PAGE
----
Acupuncture Could Help Prevent Diabetes, Research Shows

By John Anderer

Typically used to alleviate pain, acupuncture dates back thousands of years. Incredibly, new research from Australia suggests this ancient medicinal technique may still offer additional unrealized health benefits. Scientists at Edith Cowan University report acupuncture therapy could be a useful tool in preventing Type 2 diabetes.

Researchers focused on individuals classified as “prediabetic” for this study, meaning they displayed higher-than-normal blood glucose levels without actually being high enough to be diagnosed as diabetic. Dozens of earlier projects encompassing over 3,600 subjects with prediabetes were analyzed.

That analysis displayed a clear trend: People who underwent acupuncture therapy saw several key markers associated with diabetes improve. Such markers include fasting plasma glucose, two-hour plasma glucose, and glycated hemoglobin, as well as an overall greater decline in the incidence of prediabetes.

Even better, not a single studied patient reported or exhibited any adverse or negative side effects. PhD candidate and lead researcher Min Zhang believes acupuncture therapy may be a useful tool when it comes to warding off diabetes.

Diabetes is a major modern health concern, estimated to affect roughly 11 percent of the planet’s adult population. Moreover, The International Diabetes Federation calculates close to 1.3 billion people will be either diabetic or prediabetic by 2045.

“Without intervention, 93 per cent of people with prediabetes will develop Type 2 diabetes within 20 years,” Ms. Zhang says in a statement. “But unlike diabetes, prediabetes is reversible with lifestyle interventions such as improved diet and increase in exercise. But many people struggle to adhere to lifestyle changes long-term, so non-pharmacological treatments such as acupuncture could prove valuable.”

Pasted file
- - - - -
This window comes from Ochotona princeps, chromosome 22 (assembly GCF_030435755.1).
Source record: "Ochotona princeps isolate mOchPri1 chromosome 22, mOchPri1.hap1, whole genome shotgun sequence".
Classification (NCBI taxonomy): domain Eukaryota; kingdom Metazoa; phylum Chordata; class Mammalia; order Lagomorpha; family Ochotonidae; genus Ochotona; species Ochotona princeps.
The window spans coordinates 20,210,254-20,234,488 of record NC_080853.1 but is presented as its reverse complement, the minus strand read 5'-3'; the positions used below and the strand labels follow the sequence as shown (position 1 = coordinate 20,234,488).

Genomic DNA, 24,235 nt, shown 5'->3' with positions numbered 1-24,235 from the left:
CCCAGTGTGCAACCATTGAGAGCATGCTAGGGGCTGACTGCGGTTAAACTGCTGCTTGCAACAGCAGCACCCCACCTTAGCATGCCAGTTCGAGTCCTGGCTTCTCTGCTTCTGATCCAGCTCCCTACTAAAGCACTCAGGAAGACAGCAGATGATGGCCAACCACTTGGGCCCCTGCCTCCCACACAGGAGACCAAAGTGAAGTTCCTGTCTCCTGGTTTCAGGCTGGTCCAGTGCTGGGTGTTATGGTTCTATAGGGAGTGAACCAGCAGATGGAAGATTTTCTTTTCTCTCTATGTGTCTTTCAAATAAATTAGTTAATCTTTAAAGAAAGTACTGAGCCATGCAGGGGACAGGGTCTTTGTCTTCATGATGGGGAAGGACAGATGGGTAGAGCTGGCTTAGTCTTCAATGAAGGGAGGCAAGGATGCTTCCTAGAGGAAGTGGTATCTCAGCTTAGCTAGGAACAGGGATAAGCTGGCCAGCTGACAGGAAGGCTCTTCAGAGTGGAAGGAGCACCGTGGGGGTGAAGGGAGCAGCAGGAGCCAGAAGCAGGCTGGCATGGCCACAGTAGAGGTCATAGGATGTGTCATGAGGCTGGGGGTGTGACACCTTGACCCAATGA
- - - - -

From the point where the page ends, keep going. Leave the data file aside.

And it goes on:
E-Course: Conquer Sugar, Manage Diabetes and More (Ad)

Diabetes risk is significantly linked to lifestyle factors and decisions like diet and exercise, but other considerations are also at play. This is where acupuncture may prove helpful, according to researchers. “It’s not only about blood sugar levels,” Ms. Zhang explains. “If you experience sleep problems, high blood pressure, a lot of stress, these can contribute too. So, acupuncture can help with these factors and work holistically to help people balance their life.”

When most people think of acupuncture, needles immediately come to mind. But the research team explains that the technique is so much more; such as light, electric pulses, and additional traditional Chinese medicine therapies such as moxibustion.

“This is important because diabetic people can have issues with their skin, so perhaps it may not always be ideal to be using needles,” Ms. Zhang comments. “We need to do more research into acupuncture and diabetes, because we need to find more ways to prevent prediabetes developing into type 2 diabetes.”

“Many people with prediabetes don’t have any symptoms and feel fine, but some people progress into the diabetes period no more than 6 months after their prediabetes diagnosis. In fact, prediabetes intervention is an investment rather than an expenditure,” she concludes. “So, the best time to prevent type 2 diabetes is now.”

The study is published in Holistic Nursing Practice.

Source: Study Finds

View John’s article archive